Slavery Reparations Are Wrong Ladies and gentlemen; I don’t believe that anyone in this chamber would move to disagree with the idea that slavery was an atrocity, committed from the depths of the darkest parts of the human sole. Africans were seized from their native land, and sold into lives of servitude into a foreign land. Indeed, it was a tragedy on such a scale that cannot be measured nor quantified. And it is this very notion of unquantifiable tragedy which speaks to the matter of reparations for slavery. To be quite blunt, reparations, even if they may be deserved, are not feasible under any system or economic tangent – indeed such an undertaking would only not remedy the situation, but it would sink Africa and her people deeper into the cycle of poverty and oppression that they have so struggled to free themselves.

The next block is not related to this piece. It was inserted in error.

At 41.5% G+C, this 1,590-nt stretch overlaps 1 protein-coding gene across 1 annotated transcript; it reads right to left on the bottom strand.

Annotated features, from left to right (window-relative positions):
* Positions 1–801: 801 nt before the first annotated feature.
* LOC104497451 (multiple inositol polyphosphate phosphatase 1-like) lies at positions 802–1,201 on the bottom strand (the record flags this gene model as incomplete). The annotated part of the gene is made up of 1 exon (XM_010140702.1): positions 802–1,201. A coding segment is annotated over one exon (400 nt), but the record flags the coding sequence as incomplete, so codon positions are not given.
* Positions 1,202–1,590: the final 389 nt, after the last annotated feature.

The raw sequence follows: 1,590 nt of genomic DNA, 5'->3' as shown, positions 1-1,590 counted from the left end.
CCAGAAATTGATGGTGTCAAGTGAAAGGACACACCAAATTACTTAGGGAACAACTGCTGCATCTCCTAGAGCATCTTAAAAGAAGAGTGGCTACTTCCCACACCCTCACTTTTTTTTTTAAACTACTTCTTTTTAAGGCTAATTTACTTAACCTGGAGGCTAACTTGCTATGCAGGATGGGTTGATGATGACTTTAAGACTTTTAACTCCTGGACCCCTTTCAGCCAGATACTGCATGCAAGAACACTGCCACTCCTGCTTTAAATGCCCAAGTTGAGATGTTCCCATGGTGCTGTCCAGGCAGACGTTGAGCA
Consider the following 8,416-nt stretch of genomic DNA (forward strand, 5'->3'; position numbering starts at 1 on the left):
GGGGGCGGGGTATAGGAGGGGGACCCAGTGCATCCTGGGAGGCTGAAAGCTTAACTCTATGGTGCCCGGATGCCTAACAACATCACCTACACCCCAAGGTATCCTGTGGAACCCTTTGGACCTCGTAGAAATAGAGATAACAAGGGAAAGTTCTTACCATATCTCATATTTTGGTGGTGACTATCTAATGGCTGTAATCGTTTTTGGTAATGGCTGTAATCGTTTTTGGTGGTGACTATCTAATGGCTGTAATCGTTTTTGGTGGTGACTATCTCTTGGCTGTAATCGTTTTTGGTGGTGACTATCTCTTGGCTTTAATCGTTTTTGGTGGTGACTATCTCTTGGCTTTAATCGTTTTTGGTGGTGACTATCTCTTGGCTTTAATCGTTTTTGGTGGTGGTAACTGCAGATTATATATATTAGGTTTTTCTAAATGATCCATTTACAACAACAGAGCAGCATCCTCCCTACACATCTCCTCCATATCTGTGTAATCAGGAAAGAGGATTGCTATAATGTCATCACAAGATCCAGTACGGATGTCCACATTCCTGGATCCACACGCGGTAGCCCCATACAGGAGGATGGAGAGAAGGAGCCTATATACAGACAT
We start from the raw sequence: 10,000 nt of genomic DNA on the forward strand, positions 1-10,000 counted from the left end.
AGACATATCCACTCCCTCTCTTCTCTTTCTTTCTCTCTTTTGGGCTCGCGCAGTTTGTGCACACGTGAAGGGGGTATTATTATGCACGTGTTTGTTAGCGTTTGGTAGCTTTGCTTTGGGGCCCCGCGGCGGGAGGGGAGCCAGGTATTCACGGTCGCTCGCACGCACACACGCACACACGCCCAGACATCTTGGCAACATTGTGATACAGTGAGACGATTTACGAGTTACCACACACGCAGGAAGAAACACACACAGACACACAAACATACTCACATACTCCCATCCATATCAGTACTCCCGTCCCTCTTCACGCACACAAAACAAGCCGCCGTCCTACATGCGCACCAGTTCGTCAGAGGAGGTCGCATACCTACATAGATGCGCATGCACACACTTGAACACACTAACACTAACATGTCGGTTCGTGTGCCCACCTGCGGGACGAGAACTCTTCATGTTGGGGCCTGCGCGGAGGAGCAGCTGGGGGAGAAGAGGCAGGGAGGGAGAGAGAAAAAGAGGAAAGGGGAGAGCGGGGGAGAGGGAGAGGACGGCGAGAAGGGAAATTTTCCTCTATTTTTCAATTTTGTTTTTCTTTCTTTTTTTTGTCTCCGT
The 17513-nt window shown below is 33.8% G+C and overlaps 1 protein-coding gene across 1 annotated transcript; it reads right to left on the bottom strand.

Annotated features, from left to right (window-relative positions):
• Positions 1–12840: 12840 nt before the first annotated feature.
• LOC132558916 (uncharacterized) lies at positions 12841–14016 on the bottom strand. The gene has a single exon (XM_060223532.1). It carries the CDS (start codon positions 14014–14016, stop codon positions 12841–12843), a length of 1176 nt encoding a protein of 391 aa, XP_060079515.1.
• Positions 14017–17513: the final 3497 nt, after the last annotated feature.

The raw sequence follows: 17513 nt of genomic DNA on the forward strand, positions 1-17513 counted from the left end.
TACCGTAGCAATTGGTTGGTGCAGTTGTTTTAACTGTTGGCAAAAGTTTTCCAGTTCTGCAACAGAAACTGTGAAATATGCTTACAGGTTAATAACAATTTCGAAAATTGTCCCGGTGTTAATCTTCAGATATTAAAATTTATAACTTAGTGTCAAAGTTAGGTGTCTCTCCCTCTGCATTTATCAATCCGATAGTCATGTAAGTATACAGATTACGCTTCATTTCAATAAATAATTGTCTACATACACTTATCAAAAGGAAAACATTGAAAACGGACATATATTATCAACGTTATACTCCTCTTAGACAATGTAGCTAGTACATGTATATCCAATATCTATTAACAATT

While the arguments against reparations may seem shallow or self-serving to advocates of such a system, upon examination, the logistics of what to give, and whom to distribute it to, preclude any potential benefits of such a system of indemnity and requite. The point of the follow critique is not to say that Africans were not mistreated, nor that they are not worthy of reparations, but that perhaps reparations are not an adequate solution to this situation, and indeed will only serve to worsen. Africa is a continent in dire straits. European colonization and colonialism damaged the native structure and society – some might say that this simply proves that European man caused, and ought to pay for, the damages done to Africa and her people. However, I would argue that simply placing a ‘band-aid’ blanket over Africa, would serve only to mask their problems, and relieve us of our guilt. It was this same attitude that the early European missionaries took with Africa – that they are not capable of dealing with their own problems and situations.